So, go out and run/ride, whatever… do it because you can and because if you aren’t moving forward you’re moving backward. Remember, how you measure up in your own mind doesn’t really matter. What matters is that you get out and do it… Do it every day and do it to the very best of your own personal ability. You may just surprise yourself one day.

P.s. My pal Pen raced this day as well. Pen was one of the very first people over-all to cross the finish line. And, Pen even stopped before the line to pick up her 3-year-old son Max so they could cross together. Nice job Pen! (Is it any wonder why Pen is at the top of my measuring stick?)


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When the going gets tough, the tough turn to cookie dough.*

Sooo...yummy...

Those of you who have been following Motion Starved for a while will remember The GP-2011 Project. GP is a friend of mine who agreed to be my Guinea Pig (GP) for a few months last year. GP was asked to follow all the advice I posted on this site in an effort to see if in fact, my advice was actually beneficial. If you would like to read more about GP-2011 and our experiment I will list the relative posts at the bottom of this page. I can say however, that our mission was successful.

With that… I have asked GP to send us a little guest post relative to her life today. Here is what GP-2011 has to say about stress (which she knows a shitload about!)

GP-2011, Guest Post – for Motion Starved…

When the going gets tough, the tough turn to cookie dough.*
*And other bad ways to deal with stress.

When was the last time you were totally stressed out? Yesterday? Last week? Maybe you’re a great big ball of stress right now, grinding your teeth as you stare at your computer. Stress is a fact of modern life—you can’t avoid it. Sometimes the stress isn’t quite so major: Your computer crashes—and you haven’t backed it up, in, oh, a year. You race back to your car to find the Parking Nazi scrawling a ticket. Or you forgot to attend an important meeting at work. But sometimes stress is a big deal: Your “routine” visit to your doctor turns out to be not quite “routine.” Your partner loses his/her job. Or your child is in trouble at school.

When life slaps you in the face, it wallops your whole body. In fact, when it comes to your health, stress—big or small—is downright dangerous. Stress can cause serious sleep problems, fatigue, stomach upsets, headaches, anxiety, irritability, weight loss, weight gain, hair loss (yikes!) and feelings of sadness or loneliness. Over time, your blood pressure rises, your heart rate increases, your immune system takes a hit, glucose floods your bloodstream and your digestive functions suffer, all of which can lead to chronic illness.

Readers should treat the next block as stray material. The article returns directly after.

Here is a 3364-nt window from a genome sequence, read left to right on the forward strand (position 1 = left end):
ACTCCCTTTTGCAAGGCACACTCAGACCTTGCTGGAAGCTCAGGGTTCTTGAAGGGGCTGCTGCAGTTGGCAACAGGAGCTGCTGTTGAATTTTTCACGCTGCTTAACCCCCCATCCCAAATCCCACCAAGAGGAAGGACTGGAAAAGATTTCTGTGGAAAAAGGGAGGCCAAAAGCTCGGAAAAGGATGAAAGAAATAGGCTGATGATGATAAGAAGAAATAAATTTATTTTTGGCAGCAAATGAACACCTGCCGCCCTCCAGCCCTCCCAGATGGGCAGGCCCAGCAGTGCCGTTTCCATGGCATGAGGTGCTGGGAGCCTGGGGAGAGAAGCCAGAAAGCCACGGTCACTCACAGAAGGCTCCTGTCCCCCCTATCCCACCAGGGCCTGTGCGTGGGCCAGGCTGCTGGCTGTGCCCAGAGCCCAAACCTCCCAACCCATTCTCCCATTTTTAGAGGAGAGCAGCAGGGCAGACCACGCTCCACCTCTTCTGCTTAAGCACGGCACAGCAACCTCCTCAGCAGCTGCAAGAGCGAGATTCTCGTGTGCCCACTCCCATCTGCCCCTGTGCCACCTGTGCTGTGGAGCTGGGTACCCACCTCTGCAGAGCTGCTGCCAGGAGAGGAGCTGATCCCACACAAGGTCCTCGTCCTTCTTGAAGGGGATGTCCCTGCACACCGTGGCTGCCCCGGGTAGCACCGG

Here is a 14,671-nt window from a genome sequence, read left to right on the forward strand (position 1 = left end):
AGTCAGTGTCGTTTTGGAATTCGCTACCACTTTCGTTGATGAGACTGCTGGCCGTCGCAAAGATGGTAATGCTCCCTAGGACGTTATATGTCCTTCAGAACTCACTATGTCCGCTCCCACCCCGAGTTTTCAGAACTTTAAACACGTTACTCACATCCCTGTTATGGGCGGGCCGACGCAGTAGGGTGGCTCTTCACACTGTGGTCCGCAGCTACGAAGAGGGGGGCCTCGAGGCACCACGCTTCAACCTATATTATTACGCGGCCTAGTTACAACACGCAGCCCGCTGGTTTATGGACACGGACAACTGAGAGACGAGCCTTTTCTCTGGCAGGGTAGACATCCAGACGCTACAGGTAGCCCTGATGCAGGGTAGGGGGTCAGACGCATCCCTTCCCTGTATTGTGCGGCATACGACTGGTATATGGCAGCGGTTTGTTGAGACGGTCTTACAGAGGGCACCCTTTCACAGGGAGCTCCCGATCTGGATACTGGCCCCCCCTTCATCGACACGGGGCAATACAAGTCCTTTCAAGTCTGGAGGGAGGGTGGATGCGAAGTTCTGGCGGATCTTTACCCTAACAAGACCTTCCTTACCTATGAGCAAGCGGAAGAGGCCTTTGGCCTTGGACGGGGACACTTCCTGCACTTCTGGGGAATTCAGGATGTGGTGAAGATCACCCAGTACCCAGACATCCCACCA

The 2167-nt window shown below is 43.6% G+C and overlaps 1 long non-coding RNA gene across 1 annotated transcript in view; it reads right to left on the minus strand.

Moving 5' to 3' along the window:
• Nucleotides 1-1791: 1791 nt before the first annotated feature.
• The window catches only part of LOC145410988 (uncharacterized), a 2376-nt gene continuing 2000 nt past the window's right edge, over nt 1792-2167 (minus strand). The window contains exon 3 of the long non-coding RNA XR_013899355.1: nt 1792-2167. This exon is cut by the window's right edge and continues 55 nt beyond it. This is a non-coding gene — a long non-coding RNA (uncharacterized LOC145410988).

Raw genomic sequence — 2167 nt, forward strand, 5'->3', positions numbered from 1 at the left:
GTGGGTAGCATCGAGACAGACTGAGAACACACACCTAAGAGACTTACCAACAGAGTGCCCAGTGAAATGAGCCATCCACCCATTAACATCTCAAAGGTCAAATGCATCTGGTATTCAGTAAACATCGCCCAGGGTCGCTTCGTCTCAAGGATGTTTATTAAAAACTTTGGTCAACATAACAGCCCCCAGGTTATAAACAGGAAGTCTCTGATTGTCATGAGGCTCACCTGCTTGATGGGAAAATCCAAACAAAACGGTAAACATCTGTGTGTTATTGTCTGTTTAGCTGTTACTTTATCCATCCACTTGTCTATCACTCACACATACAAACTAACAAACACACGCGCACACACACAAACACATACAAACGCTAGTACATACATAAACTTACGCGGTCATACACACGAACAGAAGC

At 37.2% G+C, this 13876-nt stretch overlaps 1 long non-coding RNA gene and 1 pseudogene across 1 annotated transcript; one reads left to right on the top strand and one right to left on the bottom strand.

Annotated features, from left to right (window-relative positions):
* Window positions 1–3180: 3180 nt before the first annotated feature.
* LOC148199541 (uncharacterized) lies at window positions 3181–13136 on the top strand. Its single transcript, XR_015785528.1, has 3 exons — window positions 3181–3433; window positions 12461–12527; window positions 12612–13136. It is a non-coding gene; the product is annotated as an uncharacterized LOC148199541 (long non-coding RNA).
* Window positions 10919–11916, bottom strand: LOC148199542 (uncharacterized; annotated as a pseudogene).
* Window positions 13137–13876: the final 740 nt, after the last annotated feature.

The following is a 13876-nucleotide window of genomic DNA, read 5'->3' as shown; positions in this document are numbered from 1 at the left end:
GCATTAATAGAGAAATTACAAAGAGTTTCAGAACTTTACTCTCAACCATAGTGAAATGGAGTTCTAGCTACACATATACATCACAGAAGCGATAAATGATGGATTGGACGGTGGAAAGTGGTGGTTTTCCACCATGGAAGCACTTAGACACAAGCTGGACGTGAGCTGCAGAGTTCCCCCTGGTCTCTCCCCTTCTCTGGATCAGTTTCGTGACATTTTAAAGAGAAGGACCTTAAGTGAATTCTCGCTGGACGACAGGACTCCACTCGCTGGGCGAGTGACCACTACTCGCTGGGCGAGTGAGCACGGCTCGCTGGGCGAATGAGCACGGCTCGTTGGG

You can’t avoid life’s ups and downs. But it’s how you deal with stress that can make all the difference.

Bad Ways to Deal with Stress:

  • Make a big batch of chocolate chip cookies and eat the dough—salmonella be damned.
  • Drink a whole bottle of Chianti. Alone.
  • Hole up in bed for a few days watching a Real Housewives marathon.
  • Invite your new best friends Ben & Jerry over for the 3rd night in a row instead of meeting up with real friends.
  • Pretend everything’s ok and cry into your pillow.
  • Watch QVC from 2:00-3:30 a.m. and order stuff you don’t need like a Slap-Chop, or limited edition Snuggie.
  • Get a dramatic new haircut. (Trust me, this is never a good idea.)
  • Having more Chianti and posting messages on your ex’s Facebook page.

These are the things I used to do to deal with stress. The ‘old me’ would run straight to the fridge to find comfort—“Hello, Ben? Jerry? You in there?” But the ‘new me’ knows that there are better ways to deal with stress than cookie dough and Chianti. When life slaps you in the face, hit back. Hard. Instead of curling up into a ball clutching a bag of potato chips, lace up your sneakers and get a sweat going. Eliminate all that anxiety from your system by moving your body.

According to our friends at the Mayo Clinic, one of the easiest and most effective ways to combat the negative effects of stress is to exercise. It only took me 40-something years to figure this out for myself, but it works. Simply moving your body kick starts the process of beating back stress. Whether you go for a hike with a good friend, hit the gym, play a game of tennis, go for a run, or even take a walk around the neighborhood, you’ll be doing your body—and mind—a huge favor.

Here’s all the good a little exercise can do for you:

  • Pumps up those feel-good endorphins
  • Pumps up those feel-good endorphins
  • Boosts your mood
  • Makes you feel more confident and in control of your life
  • Improves your sleep
  • Enhances your sex life (!)
  • Helps you relax
  • Improves your overall health
  • Keeps your immune system in tip-top shape
  • Helps you focus on something other than your problems

Better still, if you can find a way to make exercise a habit, the next time life slaps you in the face, you’ll be able to shake off the stress that much easier. What ever you do, when the going gets tough, don’t turn to cookie dough to make yourself feel better. When that button from your too-tight jeans goes flying across the room, and you’ve busted out of your pants on a date, you’ll feel even more stressed out. Not that this has ever happened to me, or anything…

P.s. If you want to learn more about GP, here you go…
“Meet GP”
“GP has an Admirer!”
“If Jerry has time to workout…”